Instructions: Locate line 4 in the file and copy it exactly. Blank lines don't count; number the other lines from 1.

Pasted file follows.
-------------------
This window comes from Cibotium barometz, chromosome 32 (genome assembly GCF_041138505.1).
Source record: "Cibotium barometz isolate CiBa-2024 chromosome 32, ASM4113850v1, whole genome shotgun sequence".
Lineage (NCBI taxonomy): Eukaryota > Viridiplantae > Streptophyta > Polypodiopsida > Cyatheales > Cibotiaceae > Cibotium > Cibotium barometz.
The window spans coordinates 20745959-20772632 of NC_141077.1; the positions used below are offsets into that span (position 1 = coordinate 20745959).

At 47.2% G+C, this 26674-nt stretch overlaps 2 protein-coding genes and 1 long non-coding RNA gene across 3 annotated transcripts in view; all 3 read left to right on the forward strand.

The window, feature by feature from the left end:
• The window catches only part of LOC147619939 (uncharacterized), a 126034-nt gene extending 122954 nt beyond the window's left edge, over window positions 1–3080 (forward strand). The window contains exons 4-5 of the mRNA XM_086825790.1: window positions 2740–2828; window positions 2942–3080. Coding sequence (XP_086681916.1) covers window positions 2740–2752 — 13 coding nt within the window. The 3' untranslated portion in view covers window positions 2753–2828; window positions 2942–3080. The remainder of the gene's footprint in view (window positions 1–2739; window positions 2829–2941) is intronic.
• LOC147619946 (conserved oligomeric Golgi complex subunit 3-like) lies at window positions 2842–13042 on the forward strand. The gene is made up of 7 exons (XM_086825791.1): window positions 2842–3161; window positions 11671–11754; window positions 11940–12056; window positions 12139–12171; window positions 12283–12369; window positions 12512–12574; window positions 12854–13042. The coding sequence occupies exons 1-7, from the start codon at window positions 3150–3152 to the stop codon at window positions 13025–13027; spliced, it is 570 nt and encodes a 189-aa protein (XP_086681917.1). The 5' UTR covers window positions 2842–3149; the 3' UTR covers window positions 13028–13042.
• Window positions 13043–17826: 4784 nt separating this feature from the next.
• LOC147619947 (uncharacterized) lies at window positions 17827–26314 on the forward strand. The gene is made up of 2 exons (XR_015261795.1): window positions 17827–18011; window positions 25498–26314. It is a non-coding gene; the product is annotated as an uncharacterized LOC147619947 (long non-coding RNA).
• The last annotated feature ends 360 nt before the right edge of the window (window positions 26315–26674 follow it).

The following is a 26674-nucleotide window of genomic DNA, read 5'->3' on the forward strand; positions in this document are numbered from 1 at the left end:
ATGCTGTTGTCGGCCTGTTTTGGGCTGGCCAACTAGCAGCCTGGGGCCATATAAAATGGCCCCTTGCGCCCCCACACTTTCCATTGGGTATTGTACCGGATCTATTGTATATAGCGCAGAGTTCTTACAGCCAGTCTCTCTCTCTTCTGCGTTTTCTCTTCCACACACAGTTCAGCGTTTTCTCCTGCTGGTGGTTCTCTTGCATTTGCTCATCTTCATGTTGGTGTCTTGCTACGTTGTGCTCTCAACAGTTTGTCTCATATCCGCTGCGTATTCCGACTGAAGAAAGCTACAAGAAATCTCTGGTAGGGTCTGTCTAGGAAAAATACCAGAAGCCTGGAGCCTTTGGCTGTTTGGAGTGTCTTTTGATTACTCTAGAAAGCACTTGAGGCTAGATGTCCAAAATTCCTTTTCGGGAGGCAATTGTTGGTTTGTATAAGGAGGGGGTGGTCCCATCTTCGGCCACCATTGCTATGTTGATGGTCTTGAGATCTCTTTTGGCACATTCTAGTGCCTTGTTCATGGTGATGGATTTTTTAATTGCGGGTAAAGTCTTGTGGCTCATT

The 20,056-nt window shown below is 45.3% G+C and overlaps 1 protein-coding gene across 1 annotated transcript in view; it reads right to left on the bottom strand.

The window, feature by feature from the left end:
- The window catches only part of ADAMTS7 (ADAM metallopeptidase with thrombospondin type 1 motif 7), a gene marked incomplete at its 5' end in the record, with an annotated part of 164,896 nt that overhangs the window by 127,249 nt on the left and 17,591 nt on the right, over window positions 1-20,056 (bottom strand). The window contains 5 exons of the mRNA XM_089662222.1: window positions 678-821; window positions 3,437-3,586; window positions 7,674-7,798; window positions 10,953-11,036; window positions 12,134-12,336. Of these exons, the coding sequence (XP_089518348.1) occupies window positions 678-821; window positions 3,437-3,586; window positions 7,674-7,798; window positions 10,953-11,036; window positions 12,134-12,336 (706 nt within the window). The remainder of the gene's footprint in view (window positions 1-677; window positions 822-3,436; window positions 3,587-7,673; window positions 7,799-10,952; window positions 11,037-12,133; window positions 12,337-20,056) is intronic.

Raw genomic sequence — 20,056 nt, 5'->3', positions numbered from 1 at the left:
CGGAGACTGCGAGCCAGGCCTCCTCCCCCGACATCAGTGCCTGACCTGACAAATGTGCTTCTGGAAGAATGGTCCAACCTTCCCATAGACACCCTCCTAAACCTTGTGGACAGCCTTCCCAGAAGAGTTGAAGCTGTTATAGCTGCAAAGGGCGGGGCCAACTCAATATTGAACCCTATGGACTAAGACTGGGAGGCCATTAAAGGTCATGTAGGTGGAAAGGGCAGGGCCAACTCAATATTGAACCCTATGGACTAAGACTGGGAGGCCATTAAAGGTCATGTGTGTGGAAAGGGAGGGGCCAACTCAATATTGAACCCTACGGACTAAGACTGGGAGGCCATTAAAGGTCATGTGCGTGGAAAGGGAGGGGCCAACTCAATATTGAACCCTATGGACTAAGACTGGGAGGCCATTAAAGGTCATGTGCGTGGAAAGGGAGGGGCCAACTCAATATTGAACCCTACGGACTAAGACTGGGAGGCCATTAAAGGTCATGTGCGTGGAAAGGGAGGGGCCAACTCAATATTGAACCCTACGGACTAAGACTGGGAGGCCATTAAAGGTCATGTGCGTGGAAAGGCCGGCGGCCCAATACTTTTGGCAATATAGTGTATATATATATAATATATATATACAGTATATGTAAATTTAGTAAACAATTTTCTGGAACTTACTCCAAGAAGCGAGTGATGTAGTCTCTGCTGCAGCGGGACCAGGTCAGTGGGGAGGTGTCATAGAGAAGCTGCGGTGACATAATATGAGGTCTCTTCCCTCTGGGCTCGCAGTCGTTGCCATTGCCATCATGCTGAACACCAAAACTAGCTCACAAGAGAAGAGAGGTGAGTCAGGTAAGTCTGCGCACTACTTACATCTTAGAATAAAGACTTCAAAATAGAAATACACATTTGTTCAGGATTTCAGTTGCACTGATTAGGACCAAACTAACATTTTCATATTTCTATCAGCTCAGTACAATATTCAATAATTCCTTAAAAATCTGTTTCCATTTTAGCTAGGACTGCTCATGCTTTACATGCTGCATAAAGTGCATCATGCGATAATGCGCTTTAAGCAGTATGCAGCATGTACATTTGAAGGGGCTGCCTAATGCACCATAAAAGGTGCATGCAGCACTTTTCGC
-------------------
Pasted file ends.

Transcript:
The window spans coordinates 20745959-20772632 of NC_141077.1; the positions used below are offsets into that span (position 1 = coordinate 20745959).